The weather today is horrid, and I almost changed my mind about coming down to the coffee shop to connect, but I had work to deliver, and new work to pick up. This is definitely the downside of not having a connection; with comment spammers and tech problems at the Kitchen and snow predicted later, I have to wonder how long this little brain storm will last.
(Note, as I sit here shivering in the cafe, soaked to the skin after drying my laptop bag off, I think not long…)
Yet there’s the advantages: having to work something through on my own in Adobe CS without being able to ‘google for help’; spending last night relaxing with a book rather than being online; and the experience at the library yesterday.
I had to share one of the small computer rooms with another person, since I hadn’t booked ahead. As I was typing away, the gentleman turned to me and said he wished he could type that fast. We ended up chatting about various things, including the internet and what kids are exposed to nowadays. Both of our monitors were very visible to each other, and the type on mine was enlarged, because I was using the handicap-equipped station. I could see from the headers in his page that he was looking up religious material; and he could easily see the writing and photos of the sites that I visit on a fairly regular basis. What a great opportunity for a little cross-cultural exposure.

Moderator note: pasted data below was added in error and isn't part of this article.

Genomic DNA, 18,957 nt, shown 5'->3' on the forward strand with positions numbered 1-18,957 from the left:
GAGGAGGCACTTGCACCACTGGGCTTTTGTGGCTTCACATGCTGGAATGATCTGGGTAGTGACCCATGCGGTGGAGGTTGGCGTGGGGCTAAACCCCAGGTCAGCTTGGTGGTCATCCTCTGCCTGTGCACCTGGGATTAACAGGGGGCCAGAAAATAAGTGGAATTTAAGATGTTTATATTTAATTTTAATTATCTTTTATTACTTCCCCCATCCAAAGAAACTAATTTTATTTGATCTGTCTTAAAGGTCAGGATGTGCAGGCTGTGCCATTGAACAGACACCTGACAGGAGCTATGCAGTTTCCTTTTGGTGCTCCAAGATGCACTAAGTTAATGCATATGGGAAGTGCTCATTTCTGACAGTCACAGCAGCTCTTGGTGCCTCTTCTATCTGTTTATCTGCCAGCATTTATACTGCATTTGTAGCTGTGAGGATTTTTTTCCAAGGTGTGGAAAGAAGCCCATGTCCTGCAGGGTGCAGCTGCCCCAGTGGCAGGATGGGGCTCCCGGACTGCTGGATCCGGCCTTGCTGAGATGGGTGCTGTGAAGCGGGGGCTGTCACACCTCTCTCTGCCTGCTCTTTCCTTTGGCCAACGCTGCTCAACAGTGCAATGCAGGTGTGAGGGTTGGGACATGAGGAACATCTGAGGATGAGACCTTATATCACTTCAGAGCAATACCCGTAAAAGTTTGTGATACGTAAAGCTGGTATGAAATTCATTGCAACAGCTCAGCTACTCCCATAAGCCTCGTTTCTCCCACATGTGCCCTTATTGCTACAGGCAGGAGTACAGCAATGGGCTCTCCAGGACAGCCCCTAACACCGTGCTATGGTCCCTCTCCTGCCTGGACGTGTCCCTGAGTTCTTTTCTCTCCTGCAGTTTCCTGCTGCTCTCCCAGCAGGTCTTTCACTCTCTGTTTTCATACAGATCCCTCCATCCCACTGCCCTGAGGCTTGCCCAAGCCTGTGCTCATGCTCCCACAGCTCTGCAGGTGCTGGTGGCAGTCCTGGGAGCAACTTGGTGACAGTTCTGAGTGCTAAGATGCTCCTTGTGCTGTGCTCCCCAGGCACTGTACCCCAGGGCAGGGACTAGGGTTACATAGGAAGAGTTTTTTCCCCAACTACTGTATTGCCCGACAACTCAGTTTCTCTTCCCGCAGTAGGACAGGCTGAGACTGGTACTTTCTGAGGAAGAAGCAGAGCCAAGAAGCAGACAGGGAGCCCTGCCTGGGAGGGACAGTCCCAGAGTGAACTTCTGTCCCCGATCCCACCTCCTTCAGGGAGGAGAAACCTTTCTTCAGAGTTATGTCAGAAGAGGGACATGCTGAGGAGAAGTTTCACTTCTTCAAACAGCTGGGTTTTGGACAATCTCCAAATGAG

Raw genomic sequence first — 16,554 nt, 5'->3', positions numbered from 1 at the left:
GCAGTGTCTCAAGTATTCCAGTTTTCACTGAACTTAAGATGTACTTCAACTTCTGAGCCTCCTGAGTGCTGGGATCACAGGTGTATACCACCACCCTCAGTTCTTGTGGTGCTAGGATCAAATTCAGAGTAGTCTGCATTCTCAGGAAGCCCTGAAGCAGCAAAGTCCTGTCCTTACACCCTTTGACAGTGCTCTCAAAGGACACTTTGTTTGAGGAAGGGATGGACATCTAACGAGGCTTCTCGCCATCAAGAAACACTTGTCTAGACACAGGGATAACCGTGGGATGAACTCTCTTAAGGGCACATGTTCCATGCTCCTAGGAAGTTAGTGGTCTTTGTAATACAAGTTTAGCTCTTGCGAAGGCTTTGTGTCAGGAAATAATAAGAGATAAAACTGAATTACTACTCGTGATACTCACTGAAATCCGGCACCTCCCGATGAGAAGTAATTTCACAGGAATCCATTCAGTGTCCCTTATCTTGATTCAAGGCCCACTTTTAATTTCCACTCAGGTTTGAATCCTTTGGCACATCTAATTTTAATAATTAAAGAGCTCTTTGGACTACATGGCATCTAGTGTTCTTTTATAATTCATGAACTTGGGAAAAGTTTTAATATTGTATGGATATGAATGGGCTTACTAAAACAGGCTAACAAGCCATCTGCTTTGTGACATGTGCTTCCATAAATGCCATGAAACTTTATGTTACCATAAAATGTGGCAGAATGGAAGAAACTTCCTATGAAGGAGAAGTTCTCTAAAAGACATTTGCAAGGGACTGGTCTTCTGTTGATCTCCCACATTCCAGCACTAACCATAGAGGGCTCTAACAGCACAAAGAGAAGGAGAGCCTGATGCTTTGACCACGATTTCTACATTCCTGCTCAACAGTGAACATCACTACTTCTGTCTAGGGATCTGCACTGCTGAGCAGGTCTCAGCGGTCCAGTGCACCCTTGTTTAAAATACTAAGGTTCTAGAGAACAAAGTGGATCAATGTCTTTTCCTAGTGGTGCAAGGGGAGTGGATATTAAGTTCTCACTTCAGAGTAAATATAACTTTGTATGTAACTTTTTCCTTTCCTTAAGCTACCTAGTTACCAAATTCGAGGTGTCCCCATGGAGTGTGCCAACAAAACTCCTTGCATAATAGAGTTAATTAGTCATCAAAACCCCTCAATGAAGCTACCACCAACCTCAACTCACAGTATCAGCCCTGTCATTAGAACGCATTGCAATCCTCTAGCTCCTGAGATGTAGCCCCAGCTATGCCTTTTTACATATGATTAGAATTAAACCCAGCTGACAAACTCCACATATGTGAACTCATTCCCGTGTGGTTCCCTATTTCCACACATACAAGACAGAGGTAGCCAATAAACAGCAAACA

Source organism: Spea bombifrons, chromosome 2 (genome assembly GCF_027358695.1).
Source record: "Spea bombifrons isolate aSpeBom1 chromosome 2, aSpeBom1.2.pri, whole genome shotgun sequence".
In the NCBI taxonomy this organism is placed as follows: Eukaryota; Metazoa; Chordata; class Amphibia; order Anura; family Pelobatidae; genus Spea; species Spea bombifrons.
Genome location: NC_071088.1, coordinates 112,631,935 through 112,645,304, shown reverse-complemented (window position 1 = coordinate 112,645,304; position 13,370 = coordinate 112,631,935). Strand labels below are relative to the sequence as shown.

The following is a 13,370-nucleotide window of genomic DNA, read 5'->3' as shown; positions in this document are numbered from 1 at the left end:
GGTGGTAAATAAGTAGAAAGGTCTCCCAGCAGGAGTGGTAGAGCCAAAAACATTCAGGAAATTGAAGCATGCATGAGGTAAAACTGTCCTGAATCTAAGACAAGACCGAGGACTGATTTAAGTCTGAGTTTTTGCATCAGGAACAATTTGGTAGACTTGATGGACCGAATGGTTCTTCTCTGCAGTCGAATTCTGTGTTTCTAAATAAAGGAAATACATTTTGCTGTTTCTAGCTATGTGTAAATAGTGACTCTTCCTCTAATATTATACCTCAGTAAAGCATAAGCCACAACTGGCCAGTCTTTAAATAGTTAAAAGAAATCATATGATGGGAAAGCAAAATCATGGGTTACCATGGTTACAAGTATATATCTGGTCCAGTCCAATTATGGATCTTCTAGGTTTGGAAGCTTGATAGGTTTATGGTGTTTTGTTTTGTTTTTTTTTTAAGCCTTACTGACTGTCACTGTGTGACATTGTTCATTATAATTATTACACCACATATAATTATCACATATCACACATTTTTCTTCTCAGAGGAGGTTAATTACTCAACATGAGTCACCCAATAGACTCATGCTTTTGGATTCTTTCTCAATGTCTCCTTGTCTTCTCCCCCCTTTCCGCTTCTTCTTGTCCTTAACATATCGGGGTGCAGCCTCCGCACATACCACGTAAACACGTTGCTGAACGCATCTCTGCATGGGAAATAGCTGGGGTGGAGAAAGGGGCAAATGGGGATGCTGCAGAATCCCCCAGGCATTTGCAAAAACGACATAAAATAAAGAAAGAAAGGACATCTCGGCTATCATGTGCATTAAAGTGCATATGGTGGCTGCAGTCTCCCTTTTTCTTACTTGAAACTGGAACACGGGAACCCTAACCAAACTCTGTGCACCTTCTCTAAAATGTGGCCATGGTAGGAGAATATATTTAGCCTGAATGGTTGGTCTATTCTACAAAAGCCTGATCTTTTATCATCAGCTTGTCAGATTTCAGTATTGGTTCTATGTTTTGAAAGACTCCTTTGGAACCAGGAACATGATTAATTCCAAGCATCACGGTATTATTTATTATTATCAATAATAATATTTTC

Still, with the tech problems I had at the Kitchen, and the spam, maybe this wasn’t such a good idea…
Well, this is one of my more brain dead ideas. After driving home through streets with a foot of water in places, I decided to grab a dial-up account. Not having a connection at home does not work if you’re having to make deliverables on specific days and can’t always drive to a internet connection; or when you’re having to monitor sites that are having problems.
But dial-up is also a pain to use, so it makes a happy medium between always on, and always off.
Besides, the problem isn’t with the connection, it’s with me. Instead of changing the connection, I need to change me.